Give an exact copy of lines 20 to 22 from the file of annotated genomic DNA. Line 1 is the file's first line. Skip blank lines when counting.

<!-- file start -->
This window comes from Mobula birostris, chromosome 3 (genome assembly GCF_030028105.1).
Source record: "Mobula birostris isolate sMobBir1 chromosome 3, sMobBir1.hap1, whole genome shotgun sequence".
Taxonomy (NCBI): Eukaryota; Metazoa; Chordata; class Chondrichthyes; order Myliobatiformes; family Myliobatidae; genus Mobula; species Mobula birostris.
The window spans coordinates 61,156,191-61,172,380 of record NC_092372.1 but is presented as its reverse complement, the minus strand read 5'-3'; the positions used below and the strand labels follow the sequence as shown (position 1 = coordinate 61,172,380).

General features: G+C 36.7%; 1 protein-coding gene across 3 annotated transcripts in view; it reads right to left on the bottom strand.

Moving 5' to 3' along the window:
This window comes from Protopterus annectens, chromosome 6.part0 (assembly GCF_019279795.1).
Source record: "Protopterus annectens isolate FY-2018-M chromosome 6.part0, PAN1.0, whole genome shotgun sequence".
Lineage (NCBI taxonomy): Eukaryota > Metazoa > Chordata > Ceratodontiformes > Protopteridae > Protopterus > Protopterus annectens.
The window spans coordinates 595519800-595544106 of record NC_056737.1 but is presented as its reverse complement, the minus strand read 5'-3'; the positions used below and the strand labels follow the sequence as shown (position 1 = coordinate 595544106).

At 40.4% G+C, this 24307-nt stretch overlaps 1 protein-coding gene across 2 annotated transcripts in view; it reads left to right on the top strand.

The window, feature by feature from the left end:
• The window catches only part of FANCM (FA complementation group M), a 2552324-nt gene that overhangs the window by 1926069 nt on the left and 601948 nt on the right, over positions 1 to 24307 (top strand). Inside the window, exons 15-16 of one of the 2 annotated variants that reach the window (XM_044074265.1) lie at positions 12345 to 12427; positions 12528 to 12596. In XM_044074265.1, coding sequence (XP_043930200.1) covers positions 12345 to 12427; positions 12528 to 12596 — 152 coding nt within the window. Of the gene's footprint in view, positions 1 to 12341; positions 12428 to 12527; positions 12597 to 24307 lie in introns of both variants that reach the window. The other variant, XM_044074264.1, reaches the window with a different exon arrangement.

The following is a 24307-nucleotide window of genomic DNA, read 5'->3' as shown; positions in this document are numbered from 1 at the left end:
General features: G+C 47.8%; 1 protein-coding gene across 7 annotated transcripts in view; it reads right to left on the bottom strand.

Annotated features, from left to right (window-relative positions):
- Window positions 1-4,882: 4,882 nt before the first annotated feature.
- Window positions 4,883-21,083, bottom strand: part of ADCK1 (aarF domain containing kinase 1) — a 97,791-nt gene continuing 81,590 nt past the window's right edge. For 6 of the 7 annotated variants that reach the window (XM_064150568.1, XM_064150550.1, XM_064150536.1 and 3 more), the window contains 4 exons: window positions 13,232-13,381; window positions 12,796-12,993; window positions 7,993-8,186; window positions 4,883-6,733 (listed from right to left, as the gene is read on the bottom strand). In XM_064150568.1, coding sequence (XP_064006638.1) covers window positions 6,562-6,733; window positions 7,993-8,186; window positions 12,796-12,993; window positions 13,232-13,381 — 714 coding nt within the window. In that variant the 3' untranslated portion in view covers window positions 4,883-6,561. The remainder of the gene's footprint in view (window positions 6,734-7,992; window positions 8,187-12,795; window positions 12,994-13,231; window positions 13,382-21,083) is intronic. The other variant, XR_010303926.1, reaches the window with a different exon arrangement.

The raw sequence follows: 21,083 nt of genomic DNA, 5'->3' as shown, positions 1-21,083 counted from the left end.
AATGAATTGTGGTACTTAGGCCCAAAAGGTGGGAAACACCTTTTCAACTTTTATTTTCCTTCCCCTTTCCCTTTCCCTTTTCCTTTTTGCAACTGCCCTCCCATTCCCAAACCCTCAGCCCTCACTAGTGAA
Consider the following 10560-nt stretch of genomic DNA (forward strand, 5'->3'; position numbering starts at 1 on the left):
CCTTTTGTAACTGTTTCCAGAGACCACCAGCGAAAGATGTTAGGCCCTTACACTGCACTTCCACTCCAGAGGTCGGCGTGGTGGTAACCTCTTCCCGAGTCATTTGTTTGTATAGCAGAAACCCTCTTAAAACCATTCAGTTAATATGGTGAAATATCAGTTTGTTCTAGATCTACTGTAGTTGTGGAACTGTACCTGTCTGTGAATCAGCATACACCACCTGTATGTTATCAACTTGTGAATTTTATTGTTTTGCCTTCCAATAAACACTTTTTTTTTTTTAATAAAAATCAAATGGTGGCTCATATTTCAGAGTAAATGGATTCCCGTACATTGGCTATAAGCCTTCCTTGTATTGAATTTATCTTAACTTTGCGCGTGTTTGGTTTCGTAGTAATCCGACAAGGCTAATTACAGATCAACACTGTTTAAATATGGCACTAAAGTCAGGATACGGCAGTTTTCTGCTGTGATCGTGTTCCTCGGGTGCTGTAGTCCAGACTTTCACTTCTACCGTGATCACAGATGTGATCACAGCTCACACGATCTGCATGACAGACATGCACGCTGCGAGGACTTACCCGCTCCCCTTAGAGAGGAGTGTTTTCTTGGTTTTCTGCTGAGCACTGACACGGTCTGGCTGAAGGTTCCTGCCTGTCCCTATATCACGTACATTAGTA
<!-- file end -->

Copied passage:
AATGAATTGTGGTACTTAGGCCCAAAAGGTGGGAAACACCTTTTCAACTTTTATTTTCCTTCCCCTTTCCCTTTCCCTTTTCCTTTTTGCAACTGCCCTCCCATTCCCAAACCCTCAGCCCTCACTAGTGAA
Consider the following 10560-nt stretch of genomic DNA (forward strand, 5'->3'; position numbering starts at 1 on the left):
CCTTTTGTAACTGTTTCCAGAGACCACCAGCGAAAGATGTTAGGCCCTTACACTGCACTTCCACTCCAGAGGTCGGCGTGGTGGTAACCTCTTCCCGAGTCATTTGTTTGTATAGCAGAAACCCTCTTAAAACCATTCAGTTAATATGGTGAAATATCAGTTTGTTCTAGATCTACTGTAGTTGTGGAACTGTACCTGTCTGTGAATCAGCATACACCACCTGTATGTTATCAACTTGTGAATTTTATTGTTTTGCCTTCCAATAAACACTTTTTTTTTTTTAATAAAAATCAAATGGTGGCTCATATTTCAGAGTAAATGGATTCCCGTACATTGGCTATAAGCCTTCCTTGTATTGAATTTATCTTAACTTTGCGCGTGTTTGGTTTCGTAGTAATCCGACAAGGCTAATTACAGATCAACACTGTTTAAATATGGCACTAAAGTCAGGATACGGCAGTTTTCTGCTGTGATCGTGTTCCTCGGGTGCTGTAGTCCAGACTTTCACTTCTACCGTGATCACAGATGTGATCACAGCTCACACGATCTGCATGACAGACATGCACGCTGCGAGGACTTACCCGCTCCCCTTAGAGAGGAGTGTTTTCTTGGTTTTCTGCTGAGCACTGACACGGTCTGGCTGAAGGTTCCTGCCTGTCCCTATATCACGTACATTAGTA